When you are looking to purchase something or are trying to sell something, it is important to possess strong negotiation skills. Not everyone is good at negotiating — many are intimidated by “confrontation” or “conflict”, and perceive negotiation to be along those lines. For those who do not like to negotiate, but find themselves frequently in situations that require basic negotiation skills (i.e. buying a car), here are some ideas to help you overcome your fears and become a successful negotiator:
Know the product/service value. Regardless of what you are purchasing, know the inherent value of the product or service prior to entering into negotiations for purchase. Understanding the value is critical to effective negotiation, as you can better determine how much the seller will negotiate on their product/service.
Also, don’t forget the sentimental value of an item to a seller. This can weigh into the purchase price of an unobjective seller.
Understand your seller and their motivation. Research the seller and their motivation for wanting to negotiate with you on a product/service. Know all you can about the seller, their company, their product/service offerings, etc before you begin negotiations with them. This gives you the advantage in positioning over the seller because you will have done your homework.
Research purchase prices of similar items. Before you begin negotiating with a seller, make sure you are aware of the competition’s price point and marketplace vantage point. This will give you leverage in either direction as you work with the seller to come to an agreeable purchase price for the product/service you are trying to buy.
Know in advance what you will spend. Part of your research should include price shopping. Know the acceptable rates for which something will sell, and pre-determine how much you will spend on a product or service. While in the negotiation phase, it is easy to be swayed from what you determine you will pay for an item or service-make sure you stick to what your budget dictates.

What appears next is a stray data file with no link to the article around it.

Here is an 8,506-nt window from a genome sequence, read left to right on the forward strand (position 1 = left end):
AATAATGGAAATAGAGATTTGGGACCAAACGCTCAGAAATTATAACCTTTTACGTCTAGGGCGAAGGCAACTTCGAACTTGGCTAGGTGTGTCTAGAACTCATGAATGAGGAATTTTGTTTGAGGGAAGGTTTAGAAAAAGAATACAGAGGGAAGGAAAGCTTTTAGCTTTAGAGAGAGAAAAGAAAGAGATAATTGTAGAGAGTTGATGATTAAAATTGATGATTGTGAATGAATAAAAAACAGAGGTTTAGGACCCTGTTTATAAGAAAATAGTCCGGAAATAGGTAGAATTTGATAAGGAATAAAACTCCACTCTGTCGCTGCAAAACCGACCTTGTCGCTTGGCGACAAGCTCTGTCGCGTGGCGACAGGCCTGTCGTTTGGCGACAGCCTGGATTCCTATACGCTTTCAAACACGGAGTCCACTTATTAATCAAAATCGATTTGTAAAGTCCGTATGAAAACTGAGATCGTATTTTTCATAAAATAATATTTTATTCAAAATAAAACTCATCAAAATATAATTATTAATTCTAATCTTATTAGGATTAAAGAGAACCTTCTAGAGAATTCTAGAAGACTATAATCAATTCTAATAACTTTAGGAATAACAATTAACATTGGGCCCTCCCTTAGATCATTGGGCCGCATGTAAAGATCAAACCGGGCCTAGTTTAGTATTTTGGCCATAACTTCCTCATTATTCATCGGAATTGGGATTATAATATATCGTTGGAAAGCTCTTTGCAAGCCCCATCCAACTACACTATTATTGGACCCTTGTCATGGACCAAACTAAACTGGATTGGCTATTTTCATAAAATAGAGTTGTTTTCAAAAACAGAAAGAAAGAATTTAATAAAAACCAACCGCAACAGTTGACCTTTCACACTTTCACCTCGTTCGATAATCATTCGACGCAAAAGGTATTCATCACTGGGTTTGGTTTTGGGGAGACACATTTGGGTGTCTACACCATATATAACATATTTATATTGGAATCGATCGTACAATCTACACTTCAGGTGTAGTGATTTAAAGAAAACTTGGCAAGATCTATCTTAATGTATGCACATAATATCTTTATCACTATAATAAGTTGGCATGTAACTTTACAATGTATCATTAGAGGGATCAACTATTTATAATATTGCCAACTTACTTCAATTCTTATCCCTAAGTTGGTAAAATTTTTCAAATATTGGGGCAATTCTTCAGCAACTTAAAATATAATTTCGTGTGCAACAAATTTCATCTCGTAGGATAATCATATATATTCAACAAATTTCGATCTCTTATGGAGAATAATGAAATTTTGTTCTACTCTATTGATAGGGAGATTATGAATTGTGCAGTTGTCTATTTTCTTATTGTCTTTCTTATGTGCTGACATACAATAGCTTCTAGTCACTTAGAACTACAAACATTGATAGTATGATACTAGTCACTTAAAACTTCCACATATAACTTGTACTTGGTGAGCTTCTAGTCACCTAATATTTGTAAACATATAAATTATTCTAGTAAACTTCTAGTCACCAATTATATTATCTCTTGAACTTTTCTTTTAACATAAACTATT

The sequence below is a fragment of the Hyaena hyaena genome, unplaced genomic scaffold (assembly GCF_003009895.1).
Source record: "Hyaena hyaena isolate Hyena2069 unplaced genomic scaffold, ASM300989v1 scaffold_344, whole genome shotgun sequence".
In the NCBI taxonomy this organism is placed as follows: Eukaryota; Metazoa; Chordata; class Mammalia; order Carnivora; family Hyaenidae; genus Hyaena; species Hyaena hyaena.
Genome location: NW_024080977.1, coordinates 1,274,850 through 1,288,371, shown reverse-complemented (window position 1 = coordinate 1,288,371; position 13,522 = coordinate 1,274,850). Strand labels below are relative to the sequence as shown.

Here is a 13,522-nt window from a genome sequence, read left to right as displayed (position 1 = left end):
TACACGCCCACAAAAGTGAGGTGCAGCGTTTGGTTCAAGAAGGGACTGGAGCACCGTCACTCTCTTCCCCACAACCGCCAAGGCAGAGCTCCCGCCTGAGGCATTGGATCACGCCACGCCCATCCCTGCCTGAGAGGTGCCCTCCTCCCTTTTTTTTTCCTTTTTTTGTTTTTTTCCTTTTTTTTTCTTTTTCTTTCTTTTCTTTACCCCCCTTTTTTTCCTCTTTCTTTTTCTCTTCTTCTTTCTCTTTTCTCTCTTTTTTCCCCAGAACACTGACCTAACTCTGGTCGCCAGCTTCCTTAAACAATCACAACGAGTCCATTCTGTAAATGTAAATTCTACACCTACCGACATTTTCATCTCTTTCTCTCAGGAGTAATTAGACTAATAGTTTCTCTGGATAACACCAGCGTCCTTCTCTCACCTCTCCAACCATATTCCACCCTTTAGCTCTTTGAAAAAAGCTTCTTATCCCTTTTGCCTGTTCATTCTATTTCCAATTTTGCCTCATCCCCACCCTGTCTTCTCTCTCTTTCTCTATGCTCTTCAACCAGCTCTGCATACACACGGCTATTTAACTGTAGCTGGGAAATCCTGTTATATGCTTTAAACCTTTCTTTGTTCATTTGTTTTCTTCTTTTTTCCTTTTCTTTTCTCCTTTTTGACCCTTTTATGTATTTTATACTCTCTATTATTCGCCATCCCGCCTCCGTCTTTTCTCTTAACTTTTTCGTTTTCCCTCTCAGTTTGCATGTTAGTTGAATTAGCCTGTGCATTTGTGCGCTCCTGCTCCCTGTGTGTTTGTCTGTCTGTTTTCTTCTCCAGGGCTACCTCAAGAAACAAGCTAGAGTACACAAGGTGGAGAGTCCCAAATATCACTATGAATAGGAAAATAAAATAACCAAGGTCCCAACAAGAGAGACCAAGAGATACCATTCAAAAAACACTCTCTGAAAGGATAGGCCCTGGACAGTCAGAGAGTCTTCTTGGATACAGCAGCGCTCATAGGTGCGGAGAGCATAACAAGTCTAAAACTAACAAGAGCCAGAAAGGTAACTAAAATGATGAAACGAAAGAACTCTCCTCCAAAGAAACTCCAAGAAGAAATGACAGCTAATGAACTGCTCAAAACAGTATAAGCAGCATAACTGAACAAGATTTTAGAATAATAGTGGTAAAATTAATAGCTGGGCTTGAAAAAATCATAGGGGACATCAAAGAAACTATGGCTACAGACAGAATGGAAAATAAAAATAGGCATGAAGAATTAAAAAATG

Poker face-don’t show your hand. Even if what you are about to purchase is the biggest dream of your life, do not show your hand. Don’t let the seller know how excited you are, or you could lose your vantage point as the buyer. The seemingly disinterested buyer is much more valuable to the seller than the over-eager one. If you seem disinterested, or use the “take it or leave it” approach, you will gain significant ground toward purchasing the product or service at the price point you want without compromising the integrity of the sale or the value of the product or service you are purchasing.
Be willing to walk away. If the seller is not really motivated, they will not budge on price or time-frame or some other aspect of the sale. The strongest point you can make in negotiating a product/service is your willingness to walk away from the sale. If you stick to your pre-purchase decisions, and don’t allow the seller to sway you from what you know you can handle financially, it is easier to walk away.
Go into the negotiation with the attitude that you will walk away from the product/service being sold AT THIS TIME. This does not mean you have to wait indefinitely-it may simply mean that you need to find a different seller in order to purchase the product you want.